Meeting William Dalrymple | A Visit to ‘Serendipity Delhi’

I am having an ‘Oh-my-God-I-am-so-star-struck’ moment here. 🙂

I am not sure how I came across this place called ‘Serendipity Delhi‘ on Instagram but I was happy with what I saw. It’s a concept store for home decor and apparel set in a refurbished haveli in Chattarpur, Delhi, India.


And soon after I started following them, they posted a picture about them hosting a story telling event by William Dalrymple. Wait. What? What did I just read? I have to go here (even though I have read only one of his works but I know I want to meet him in person).


So, it was a fund-raiser for an Animal Welfare NGO – All Creatures Great and Small where William Dalrymple was going to do a book reading session of his book ‘Return of a King‘ along with a Ghazal performance by Vidya Rao. As you might have guessed, I went simply because it was a great chance to see him in person. Would it be okay if I do a dissection of my star struck moment? Either way, I really, really want to do it.



When we reached there, the event hadn’t started and I assumed that the author mustn’t have reached. Some people were having tea in the balcony and I started to look around. After a few minutes, I see some people shifting in the balcony and I realize that he is also sitting there in the balcony. Shock. Wow. I kept looking wide-eyed when it was about time to go to the terrace where the event was to be held. He stood and started walking towards the staircase. I was in the way. Still looking wide-eyed with a smile.

‘Hi’, he says.

‘Hi Sir! Big fan’, I say. We shake hands. I get a bit out-of-the-way to let him and others reach the staircase. My best friend signals me to start for the staircase myself. Still smiling.

We go upstairs and get seated. Since the event was delayed, we assumed that we won’t be able to stick around for the entire do. My best friend tells me that I won’t get a proper time later to get autograph and all. I should do it now because everything is chilled out and it’s the best time. That totally was the best time. No rush and I would get a huge time span to get the autograph and a photo as the event was yet to begin. It was a little embarrassing though because no one else was doing it but he pushed me enough and I realized I should gather some courage now. Off I went and greeted him and his wife and took an autograph and a selfie too. 😛 He even asked me about what I do and stuff. His wife, by the way, the painter Olivia Fraser, is a super sweet person and she was a breath of fresh air. Later, I realized that I was so nervous, I couldn’t comprehend most of the things he said. And he did say quite a lot of things. 😦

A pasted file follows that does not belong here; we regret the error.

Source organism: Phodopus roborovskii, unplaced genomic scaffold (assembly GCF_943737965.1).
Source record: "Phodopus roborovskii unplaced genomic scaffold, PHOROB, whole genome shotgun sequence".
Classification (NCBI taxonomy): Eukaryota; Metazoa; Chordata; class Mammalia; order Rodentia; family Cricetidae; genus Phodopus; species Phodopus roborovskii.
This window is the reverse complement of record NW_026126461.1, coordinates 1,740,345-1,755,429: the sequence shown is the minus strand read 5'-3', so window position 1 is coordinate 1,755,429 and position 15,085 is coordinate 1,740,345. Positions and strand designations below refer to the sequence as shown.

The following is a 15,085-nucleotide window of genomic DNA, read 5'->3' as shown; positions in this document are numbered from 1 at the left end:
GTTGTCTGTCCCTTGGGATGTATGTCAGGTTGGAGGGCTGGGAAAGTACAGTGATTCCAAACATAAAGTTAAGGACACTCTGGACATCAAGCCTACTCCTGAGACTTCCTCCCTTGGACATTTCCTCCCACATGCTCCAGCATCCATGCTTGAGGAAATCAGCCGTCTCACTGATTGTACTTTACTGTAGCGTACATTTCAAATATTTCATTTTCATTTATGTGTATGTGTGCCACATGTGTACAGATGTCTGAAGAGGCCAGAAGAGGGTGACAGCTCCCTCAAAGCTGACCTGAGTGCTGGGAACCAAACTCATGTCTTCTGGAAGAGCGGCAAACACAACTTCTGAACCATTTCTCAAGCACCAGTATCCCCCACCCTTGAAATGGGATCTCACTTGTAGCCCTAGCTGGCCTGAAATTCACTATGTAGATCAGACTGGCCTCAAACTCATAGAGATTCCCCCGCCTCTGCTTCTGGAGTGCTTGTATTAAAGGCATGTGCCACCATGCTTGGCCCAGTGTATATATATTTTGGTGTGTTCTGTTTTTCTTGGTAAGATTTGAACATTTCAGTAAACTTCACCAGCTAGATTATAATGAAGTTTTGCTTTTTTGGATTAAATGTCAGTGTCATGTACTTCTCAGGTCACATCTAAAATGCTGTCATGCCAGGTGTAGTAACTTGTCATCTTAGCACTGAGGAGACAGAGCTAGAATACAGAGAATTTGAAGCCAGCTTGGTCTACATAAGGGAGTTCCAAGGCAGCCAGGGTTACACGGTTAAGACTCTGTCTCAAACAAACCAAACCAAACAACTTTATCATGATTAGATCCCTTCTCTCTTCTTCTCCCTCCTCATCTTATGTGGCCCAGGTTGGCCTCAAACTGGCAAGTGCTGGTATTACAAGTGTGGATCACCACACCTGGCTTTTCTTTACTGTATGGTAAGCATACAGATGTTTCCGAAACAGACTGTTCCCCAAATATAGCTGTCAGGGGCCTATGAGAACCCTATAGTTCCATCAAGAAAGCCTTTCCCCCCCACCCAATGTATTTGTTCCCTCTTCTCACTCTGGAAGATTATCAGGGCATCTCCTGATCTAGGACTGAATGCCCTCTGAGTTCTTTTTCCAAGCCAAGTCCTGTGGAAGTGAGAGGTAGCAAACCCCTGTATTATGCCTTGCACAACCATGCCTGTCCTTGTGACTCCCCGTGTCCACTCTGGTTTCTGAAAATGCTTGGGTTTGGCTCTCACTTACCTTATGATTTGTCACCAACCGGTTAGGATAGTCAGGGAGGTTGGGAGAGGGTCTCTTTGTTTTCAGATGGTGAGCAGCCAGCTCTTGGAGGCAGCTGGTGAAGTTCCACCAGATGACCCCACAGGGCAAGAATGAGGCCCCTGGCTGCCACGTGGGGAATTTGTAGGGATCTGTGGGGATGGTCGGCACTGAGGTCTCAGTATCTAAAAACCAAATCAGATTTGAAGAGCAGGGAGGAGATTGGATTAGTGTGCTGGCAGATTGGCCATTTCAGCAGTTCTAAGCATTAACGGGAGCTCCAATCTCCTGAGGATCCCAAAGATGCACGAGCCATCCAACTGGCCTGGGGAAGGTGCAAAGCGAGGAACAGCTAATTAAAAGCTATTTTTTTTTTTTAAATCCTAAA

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After I came back to where I was sitting, everyone started gathering around him for autographs. Yes, my best friend rocks. He always has the best ideas!


As you can see from the pictures, the haveli, Serendipity, is quite a beauty. You may want to check it out someday, if it appeals from the pictures. Take care of one thing though. It’s tucked away in a very remote area in Chattarpur and you should not go alone at any cost. I think the only way to reach here is through your own conveyance as I couldn’t spot any autos around even though it’s quite near to the Chattarpur metro station distance-wise.


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I have one major regret. Both I and the author were dressed appropriately for the theme of the book, Afghan history, he in a black Pathani suit and I in a black anarkali with wide-legged pants (like Pakistani Shararas). I don’t know if this was all a coincidence but it’s just sad that I did not get a full picture clicked. I know I am getting judged now for being so shallow! 😛

Anyway, such is life. 🙂


The City of the Djinns: Book Opinion

Hey Guys! 😀

This is the first book that I read as part of the Brunch Book Challenge, and as I said, I’ll be logging my opinion about every book that I read as part of this challenge. Oh, you want to participate in this challenge too? Read up about the Brunch Book Challenge.

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Coming back to this book, “The City of the Djinns” by William Dalrymple, I liked this book quite a lot, but not loved it as much as I expected to. Honestly, before I read this book, I wasn’t aware that William Dalrymple is a historian too, so I did not expect this book to have so much of history. Maybe what I expected was a peep into the life of Delhi through an expat’s eyes, but the book is actually a peep into different stages of the history of Delhi. I loved that too. The book was a hearty read and I got to know fun things about Delhi too. It was boring at some points because of too much history. However, I am not complaining about that. I guess that is how this book was conceived and its just that I wasn’t ready for so much history when I started reading it.

In the end, here’s summing up my opinion for it: If you are an Indian or you are interested in India’s history (this book covers quite a lot of eras of Delhi’s history, which are captured beautifully by the book), definitely read this. If you are big on travel reading or historical books, you should try this book for sure. I loved it, considering that I am not that big on travel reading (probably what did it for me is the fact that I love reading about India’s history). If you are a reader, definitely read this. If you are an Indian, in my opinion, you are going to love it. 🙂